3D computer graphics self-directed learning: a proposal for integrated demonstration and practice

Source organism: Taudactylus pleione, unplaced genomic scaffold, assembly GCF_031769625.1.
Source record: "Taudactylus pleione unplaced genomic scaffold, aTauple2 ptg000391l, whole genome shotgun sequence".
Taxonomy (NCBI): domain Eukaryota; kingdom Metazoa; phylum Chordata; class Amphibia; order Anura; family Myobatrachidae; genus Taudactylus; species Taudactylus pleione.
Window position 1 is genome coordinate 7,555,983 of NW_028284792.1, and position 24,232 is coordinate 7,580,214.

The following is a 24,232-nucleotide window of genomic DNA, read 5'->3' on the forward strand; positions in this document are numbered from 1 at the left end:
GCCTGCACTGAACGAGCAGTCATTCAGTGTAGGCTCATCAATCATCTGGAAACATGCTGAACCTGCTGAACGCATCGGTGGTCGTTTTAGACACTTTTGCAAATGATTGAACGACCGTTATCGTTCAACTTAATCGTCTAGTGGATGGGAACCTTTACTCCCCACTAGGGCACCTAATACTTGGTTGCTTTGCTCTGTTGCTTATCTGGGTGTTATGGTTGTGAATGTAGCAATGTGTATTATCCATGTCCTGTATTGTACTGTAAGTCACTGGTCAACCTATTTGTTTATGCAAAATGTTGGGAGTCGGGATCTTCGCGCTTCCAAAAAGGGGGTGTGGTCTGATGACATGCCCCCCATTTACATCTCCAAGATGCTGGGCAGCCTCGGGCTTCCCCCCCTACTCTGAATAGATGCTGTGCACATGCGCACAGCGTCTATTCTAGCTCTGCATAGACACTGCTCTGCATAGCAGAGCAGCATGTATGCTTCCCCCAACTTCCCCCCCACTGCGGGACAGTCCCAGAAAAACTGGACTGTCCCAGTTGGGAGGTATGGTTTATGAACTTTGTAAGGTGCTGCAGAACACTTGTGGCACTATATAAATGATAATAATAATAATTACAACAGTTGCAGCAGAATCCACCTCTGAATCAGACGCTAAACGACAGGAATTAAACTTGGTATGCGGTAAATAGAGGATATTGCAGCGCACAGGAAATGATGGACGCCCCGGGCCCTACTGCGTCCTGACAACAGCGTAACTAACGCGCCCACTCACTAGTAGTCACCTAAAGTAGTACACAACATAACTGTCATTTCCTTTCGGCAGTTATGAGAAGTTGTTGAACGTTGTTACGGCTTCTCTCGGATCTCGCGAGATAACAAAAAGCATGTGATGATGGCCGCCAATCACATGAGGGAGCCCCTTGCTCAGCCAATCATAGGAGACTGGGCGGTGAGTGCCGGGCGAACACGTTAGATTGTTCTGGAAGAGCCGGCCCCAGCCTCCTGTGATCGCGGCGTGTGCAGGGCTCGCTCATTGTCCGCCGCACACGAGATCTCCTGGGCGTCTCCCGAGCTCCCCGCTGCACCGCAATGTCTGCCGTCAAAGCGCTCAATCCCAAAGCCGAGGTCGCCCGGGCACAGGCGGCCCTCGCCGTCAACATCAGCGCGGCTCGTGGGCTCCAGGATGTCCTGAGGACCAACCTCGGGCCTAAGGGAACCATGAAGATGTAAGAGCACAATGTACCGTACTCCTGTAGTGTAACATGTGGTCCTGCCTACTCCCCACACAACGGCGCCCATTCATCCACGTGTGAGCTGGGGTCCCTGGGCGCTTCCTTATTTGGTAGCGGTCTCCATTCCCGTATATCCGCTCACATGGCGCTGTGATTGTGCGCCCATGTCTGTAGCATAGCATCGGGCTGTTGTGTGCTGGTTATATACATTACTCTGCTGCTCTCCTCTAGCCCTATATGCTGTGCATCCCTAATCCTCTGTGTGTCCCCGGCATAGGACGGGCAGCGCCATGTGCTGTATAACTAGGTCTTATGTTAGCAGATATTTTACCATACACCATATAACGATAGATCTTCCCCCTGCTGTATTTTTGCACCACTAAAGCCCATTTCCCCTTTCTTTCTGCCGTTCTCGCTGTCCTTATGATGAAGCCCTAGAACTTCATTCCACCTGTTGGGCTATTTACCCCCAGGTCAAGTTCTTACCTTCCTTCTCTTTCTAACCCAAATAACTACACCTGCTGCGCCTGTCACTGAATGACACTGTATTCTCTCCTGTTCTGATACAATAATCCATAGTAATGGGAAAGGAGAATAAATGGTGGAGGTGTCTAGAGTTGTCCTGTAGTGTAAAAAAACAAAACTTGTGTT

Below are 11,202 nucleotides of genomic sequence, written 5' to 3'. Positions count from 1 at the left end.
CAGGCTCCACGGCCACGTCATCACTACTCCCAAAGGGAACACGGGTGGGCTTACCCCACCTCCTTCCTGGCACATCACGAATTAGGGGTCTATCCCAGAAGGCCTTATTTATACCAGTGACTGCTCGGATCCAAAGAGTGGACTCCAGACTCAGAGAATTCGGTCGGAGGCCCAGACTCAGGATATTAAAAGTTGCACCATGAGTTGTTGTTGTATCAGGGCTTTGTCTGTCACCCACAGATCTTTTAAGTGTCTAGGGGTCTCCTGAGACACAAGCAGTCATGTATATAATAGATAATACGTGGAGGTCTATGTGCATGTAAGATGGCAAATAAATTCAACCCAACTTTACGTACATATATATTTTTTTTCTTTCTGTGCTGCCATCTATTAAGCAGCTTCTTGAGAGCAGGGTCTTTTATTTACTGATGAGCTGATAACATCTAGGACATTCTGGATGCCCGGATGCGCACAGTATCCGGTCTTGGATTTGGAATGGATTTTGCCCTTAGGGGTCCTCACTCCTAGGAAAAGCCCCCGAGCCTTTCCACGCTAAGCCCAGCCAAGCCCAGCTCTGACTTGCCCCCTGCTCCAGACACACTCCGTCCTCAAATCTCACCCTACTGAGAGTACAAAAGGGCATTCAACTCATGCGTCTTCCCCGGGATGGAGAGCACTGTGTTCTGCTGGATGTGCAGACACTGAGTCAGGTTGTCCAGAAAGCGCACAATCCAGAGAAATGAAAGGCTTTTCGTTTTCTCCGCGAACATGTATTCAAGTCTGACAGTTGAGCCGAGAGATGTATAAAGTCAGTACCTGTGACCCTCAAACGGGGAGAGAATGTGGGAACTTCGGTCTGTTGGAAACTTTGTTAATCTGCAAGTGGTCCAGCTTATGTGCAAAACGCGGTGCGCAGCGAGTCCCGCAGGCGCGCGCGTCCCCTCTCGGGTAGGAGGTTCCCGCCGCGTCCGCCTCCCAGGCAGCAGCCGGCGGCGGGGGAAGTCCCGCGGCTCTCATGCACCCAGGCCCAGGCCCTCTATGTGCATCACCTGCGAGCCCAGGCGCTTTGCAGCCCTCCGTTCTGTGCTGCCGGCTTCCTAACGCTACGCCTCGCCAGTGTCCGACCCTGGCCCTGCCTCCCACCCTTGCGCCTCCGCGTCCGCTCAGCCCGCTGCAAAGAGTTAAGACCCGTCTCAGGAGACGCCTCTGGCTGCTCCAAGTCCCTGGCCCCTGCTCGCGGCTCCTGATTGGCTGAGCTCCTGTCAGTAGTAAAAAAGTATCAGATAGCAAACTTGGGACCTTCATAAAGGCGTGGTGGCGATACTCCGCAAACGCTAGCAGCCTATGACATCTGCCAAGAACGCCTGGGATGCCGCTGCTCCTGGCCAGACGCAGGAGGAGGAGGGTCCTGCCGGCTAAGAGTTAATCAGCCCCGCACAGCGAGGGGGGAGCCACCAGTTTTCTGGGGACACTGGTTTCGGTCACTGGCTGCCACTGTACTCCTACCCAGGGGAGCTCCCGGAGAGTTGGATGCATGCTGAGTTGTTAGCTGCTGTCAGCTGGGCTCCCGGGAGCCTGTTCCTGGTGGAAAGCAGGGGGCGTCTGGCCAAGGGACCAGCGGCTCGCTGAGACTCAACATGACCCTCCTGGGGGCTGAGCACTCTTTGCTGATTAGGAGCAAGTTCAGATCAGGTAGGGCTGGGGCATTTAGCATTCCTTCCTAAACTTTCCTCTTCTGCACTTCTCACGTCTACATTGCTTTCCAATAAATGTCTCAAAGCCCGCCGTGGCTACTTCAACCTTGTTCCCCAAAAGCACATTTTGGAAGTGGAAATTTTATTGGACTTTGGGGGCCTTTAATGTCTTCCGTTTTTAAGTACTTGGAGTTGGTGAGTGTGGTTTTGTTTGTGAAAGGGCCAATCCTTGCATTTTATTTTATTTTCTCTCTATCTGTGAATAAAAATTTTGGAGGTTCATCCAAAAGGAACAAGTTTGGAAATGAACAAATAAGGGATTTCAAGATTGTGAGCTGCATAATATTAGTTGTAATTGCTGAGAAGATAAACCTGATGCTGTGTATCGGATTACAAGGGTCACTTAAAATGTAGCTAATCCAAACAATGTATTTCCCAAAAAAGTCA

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This research study examines 3D computer graphics (CG) self-directed learning (SDL). The study identifies learning and teaching problems with 3D CG SDL, proposes improvements, and then carries out the recommendations for improvement by building a proof of concept 3D CG SDL resource. The study is guided by three research questions: 1. What are the problems with 3D CG SDL resources perceived by learners? 2. Using the knowledge gained on problems with 3D CG SDL, can improvements be made? 3. How will these improvements function in practical application? This research draws on a heuristic theoretical position with a practice-based approach. Data collection and analysis utilize both quantitative and qualitative methods. The scholarly investigation of CG SDL sits within the theoretical framework of technology-mediated pedagogy as outlined by (Leinder & Jarvenpaa, 1995) but, due to the interdisciplinary nature of 3D, also crosses over to concerns of right and left hemisphere learning (McCracken, 2006; Comninos, et al, 2009). A key aim of this study seeks to demonstrate that improvements in 3D CG SDL learning and teaching are not only vital to the success of self-directed resources but that these improvements can also be implemented in a low-cost technological environment. The research has answered all the research questions in succession. The knowledge gained was on specific problems, recommendations and improvements, and how the improvements would work in practice. The study shows 3D CG SDL authors that there are problems with current resources, that there is room for improvement, and provides details on how these improvements could be made.